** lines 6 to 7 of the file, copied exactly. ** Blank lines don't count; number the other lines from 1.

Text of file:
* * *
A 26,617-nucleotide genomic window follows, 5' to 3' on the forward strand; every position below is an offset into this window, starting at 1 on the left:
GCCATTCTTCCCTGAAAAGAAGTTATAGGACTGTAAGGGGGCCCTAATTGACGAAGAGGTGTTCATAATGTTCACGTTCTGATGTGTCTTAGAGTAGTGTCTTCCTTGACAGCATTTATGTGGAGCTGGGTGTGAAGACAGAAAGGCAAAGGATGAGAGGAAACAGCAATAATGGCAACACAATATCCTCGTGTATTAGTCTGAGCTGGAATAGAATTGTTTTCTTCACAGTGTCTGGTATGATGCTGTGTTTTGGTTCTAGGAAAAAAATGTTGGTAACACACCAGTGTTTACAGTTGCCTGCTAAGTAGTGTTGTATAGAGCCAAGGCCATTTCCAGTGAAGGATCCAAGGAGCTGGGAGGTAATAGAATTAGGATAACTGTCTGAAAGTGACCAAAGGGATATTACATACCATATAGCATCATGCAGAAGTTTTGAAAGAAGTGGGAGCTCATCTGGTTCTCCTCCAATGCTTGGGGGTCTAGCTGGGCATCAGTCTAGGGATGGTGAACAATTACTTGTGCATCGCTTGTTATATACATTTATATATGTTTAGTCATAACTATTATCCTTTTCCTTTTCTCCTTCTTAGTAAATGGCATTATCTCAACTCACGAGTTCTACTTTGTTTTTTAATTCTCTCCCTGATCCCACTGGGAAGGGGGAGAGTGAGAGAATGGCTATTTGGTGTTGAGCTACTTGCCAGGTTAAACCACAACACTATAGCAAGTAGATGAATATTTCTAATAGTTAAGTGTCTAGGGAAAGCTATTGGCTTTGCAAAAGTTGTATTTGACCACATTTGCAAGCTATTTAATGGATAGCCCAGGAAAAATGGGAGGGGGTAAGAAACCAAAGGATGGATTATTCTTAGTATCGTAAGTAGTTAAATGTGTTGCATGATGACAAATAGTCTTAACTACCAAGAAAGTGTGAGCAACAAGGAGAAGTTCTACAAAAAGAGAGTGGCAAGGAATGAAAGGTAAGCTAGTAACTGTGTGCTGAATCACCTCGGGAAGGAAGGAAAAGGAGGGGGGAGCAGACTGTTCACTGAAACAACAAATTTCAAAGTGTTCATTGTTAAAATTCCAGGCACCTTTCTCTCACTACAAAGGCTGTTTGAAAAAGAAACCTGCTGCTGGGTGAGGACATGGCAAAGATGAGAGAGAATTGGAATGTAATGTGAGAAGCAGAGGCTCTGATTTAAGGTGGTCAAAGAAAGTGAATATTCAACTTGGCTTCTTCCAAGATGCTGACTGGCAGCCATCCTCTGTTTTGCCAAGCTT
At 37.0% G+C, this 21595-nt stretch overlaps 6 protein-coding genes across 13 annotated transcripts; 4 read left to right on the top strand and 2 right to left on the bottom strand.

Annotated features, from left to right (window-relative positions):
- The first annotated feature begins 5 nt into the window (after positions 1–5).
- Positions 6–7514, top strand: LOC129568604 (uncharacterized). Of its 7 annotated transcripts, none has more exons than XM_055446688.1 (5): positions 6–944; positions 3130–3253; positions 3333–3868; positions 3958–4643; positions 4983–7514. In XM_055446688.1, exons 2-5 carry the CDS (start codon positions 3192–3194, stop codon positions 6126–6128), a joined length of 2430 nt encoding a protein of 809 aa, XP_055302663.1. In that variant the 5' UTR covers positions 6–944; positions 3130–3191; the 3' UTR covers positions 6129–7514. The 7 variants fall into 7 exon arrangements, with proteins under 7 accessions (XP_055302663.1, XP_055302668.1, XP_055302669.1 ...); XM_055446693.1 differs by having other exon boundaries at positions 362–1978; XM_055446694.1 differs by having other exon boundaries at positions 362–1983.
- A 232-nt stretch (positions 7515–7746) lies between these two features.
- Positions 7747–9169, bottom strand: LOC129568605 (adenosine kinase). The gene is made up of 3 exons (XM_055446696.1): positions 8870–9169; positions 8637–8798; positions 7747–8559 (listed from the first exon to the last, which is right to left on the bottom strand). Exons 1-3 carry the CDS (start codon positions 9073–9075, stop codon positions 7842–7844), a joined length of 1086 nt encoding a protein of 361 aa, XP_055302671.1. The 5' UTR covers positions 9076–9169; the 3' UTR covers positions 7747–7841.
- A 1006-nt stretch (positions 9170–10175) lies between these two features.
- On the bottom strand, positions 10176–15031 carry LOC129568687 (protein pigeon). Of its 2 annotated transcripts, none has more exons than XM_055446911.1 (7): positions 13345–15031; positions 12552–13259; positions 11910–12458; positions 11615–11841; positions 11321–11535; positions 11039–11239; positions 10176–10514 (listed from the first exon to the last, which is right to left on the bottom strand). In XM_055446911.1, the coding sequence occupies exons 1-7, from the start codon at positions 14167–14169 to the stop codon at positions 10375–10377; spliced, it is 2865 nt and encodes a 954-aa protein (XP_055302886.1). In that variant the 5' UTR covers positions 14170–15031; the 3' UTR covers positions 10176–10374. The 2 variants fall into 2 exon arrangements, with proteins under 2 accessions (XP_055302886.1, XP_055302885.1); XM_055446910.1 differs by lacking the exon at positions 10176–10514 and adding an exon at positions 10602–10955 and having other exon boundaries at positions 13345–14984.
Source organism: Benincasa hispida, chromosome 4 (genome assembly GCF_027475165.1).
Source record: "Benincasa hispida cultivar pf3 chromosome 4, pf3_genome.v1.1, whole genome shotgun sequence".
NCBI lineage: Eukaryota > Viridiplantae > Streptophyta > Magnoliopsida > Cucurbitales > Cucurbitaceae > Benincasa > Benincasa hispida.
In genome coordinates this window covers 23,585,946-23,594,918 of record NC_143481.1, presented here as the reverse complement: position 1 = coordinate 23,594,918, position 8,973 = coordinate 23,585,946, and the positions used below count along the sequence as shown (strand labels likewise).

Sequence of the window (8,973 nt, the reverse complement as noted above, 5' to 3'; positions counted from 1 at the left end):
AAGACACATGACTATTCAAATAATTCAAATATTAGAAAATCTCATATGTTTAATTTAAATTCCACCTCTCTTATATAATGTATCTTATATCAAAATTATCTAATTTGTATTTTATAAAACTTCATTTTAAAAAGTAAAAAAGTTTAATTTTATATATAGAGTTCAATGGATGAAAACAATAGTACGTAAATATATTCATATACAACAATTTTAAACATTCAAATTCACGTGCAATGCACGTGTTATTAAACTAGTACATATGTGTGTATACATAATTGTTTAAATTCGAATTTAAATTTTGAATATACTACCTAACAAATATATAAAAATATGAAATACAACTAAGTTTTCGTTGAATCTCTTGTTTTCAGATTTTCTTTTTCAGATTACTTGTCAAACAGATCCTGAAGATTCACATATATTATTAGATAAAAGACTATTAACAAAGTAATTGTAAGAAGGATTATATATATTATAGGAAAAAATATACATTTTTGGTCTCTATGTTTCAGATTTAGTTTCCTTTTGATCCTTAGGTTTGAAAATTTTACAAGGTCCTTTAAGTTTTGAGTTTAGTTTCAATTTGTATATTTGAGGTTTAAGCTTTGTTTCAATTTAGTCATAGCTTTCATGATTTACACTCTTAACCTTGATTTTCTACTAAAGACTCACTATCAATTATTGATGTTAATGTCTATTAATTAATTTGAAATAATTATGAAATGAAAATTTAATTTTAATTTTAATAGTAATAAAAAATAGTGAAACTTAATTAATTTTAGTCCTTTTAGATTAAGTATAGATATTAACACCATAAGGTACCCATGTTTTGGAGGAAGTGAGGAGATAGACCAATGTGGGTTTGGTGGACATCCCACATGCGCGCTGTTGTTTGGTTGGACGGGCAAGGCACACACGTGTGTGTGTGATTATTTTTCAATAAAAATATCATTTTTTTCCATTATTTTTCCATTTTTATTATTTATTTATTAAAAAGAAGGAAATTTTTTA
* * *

- Positions 6–7514, top strand: LOC129568604 (uncharacterized). Of its 7 annotated transcripts, none has more exons than XM_055446688.1 (5): positions 6–944; positions 3130–3253; positions 3333–3868; positions 3958–4643; positions 4983–7514. In XM_055446688.1, exons 2-5 carry the CDS (start codon positions 3192–3194, stop codon positions 6126–6128), a joined length of 2430 nt encoding a protein of 809 aa, XP_055302663.1. In that variant the 5' UTR covers positions 6–944; positions 3130–3191; the 3' UTR covers positions 6129–7514. The 7 variants fall into 7 exon arrangements, with proteins under 7 accessions (XP_055302663.1, XP_055302668.1, XP_055302669.1 ...); XM_055446693.1 differs by having other exon boundaries at positions 362–1978; XM_055446694.1 differs by having other exon boundaries at positions 362–1983.
- A 232-nt stretch (positions 7515–7746) lies between these two features.